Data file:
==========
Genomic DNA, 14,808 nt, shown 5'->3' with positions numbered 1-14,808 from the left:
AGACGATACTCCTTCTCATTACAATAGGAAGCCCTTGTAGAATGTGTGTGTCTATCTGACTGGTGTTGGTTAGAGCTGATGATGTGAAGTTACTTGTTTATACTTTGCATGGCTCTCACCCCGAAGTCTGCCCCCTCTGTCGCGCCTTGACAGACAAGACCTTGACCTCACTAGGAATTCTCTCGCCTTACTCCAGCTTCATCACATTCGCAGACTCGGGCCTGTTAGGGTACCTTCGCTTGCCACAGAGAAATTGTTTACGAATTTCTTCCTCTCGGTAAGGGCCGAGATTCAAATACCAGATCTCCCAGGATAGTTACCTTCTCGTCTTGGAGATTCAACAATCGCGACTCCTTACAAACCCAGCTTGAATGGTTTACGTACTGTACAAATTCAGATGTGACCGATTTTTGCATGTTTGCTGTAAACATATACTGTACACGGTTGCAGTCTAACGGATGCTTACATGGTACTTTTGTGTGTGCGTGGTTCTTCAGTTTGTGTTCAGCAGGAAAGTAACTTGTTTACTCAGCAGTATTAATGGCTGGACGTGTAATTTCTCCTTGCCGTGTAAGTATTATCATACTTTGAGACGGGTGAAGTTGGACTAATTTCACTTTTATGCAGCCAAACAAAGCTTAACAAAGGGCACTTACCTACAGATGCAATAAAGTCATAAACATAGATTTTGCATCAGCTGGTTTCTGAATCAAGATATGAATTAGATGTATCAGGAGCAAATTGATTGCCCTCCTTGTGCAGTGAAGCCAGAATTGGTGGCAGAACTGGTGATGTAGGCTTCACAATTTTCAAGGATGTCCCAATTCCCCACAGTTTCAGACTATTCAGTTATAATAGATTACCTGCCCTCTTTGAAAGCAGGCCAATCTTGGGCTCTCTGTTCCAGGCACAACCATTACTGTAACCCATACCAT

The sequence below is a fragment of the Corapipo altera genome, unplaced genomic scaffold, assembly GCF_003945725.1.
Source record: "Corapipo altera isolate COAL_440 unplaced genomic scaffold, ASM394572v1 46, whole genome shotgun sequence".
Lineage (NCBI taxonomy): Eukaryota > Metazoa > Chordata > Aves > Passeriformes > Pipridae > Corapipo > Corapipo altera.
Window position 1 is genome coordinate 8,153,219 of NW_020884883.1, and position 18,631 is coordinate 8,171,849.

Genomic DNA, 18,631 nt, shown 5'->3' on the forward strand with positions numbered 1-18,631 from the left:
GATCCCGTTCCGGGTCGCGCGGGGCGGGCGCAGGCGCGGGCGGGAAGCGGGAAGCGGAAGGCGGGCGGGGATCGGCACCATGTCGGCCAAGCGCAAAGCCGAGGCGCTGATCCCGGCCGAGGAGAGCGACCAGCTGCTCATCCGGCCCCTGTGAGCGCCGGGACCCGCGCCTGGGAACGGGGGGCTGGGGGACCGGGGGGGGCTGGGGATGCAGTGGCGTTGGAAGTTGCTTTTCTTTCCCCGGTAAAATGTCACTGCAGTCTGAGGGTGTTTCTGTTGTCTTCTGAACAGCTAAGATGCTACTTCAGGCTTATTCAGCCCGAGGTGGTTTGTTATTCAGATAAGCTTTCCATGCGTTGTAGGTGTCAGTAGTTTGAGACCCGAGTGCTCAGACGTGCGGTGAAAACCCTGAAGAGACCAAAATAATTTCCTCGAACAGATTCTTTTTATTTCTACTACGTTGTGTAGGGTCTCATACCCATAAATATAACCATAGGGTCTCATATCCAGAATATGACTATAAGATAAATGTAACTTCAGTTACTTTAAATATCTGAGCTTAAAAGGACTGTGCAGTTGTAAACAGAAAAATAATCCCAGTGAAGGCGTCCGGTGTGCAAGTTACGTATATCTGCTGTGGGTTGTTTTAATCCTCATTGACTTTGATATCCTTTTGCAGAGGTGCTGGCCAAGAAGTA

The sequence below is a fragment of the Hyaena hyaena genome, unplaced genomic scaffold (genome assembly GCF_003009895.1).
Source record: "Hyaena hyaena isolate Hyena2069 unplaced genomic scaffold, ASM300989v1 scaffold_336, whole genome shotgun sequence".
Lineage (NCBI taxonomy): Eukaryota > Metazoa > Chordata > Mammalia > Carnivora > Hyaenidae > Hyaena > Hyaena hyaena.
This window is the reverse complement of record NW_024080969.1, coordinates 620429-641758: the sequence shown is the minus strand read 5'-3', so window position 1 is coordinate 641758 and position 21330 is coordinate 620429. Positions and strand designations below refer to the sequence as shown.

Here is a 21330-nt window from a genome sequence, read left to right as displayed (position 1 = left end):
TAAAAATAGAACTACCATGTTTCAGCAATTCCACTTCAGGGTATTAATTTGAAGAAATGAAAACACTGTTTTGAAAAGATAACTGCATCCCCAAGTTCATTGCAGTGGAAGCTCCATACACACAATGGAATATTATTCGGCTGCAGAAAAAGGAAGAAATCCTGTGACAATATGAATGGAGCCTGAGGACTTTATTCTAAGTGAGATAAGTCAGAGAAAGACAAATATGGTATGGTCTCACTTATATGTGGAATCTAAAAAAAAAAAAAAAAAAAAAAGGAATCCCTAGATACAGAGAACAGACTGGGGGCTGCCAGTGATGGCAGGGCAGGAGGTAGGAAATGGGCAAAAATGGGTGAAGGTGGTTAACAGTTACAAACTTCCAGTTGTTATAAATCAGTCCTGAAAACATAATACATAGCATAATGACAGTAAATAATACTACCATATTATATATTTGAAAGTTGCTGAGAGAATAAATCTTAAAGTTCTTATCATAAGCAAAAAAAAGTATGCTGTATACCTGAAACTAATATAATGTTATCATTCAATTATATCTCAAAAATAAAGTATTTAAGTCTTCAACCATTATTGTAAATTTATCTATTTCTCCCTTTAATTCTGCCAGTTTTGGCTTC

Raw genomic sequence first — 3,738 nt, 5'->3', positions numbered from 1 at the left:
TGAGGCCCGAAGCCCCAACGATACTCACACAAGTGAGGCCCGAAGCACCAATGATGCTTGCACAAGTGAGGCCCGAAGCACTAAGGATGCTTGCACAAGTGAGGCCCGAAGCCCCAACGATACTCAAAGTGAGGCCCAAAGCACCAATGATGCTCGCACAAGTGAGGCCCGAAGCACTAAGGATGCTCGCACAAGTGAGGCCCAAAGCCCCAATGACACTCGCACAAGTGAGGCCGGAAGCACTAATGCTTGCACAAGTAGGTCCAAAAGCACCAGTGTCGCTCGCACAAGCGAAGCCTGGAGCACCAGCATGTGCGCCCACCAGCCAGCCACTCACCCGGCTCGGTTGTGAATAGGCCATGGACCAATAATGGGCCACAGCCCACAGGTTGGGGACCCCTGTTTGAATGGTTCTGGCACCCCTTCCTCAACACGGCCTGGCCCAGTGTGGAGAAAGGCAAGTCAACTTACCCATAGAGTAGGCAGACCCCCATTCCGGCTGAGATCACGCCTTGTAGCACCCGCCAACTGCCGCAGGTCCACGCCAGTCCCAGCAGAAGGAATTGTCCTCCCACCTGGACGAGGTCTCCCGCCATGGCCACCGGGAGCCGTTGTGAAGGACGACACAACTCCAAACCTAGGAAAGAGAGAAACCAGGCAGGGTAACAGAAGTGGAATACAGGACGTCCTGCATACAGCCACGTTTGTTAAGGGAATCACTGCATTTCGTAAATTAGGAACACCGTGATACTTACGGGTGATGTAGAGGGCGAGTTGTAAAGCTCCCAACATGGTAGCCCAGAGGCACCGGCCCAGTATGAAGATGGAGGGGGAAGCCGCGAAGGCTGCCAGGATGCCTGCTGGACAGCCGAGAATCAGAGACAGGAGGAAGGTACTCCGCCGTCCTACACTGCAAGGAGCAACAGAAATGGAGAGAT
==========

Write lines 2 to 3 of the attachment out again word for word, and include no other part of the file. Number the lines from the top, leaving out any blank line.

AGACGATACTCCTTCTCATTACAATAGGAAGCCCTTGTAGAATGTGTGTGTCTATCTGACTGGTGTTGGTTAGAGCTGATGATGTGAAGTTACTTGTTTATACTTTGCATGGCTCTCACCCCGAAGTCTGCCCCCTCTGTCGCGCCTTGACAGACAAGACCTTGACCTCACTAGGAATTCTCTCGCCTTACTCCAGCTTCATCACATTCGCAGACTCGGGCCTGTTAGGGTACCTTCGCTTGCCACAGAGAAATTGTTTACGAATTTCTTCCTCTCGGTAAGGGCCGAGATTCAAATACCAGATCTCCCAGGATAGTTACCTTCTCGTCTTGGAGATTCAACAATCGCGACTCCTTACAAACCCAGCTTGAATGGTTTACGTACTGTACAAATTCAGATGTGACCGATTTTTGCATGTTTGCTGTAAACATATACTGTACACGGTTGCAGTCTAACGGATGCTTACATGGTACTTTTGTGTGTGCGTGGTTCTTCAGTTTGTGTTCAGCAGGAAAGTAACTTGTTTACTCAGCAGTATTAATGGCTGGACGTGTAATTTCTCCTTGCCGTGTAAGTATTATCATACTTTGAGACGGGTGAAGTTGGACTAATTTCACTTTTATGCAGCCAAACAAAGCTTAACAAAGGGCACTTACCTACAGATGCAATAAAGTCATAAACATAGATTTTGCATCAGCTGGTTTCTGAATCAAGATATGAATTAGATGTATCAGGAGCAAATTGATTGCCCTCCTTGTGCAGTGAAGCCAGAATTGGTGGCAGAACTGGTGATGTAGGCTTCACAATTTTCAAGGATGTCCCAATTCCCCACAGTTTCAGACTATTCAGTTATAATAGATTACCTGCCCTCTTTGAAAGCAGGCCAATCTTGGGCTCTCTGTTCCAGGCACAACCATTACTGTAACCCATACCAT

The sequence below is a fragment of the Corapipo altera genome, unplaced genomic scaffold, assembly GCF_003945725.1.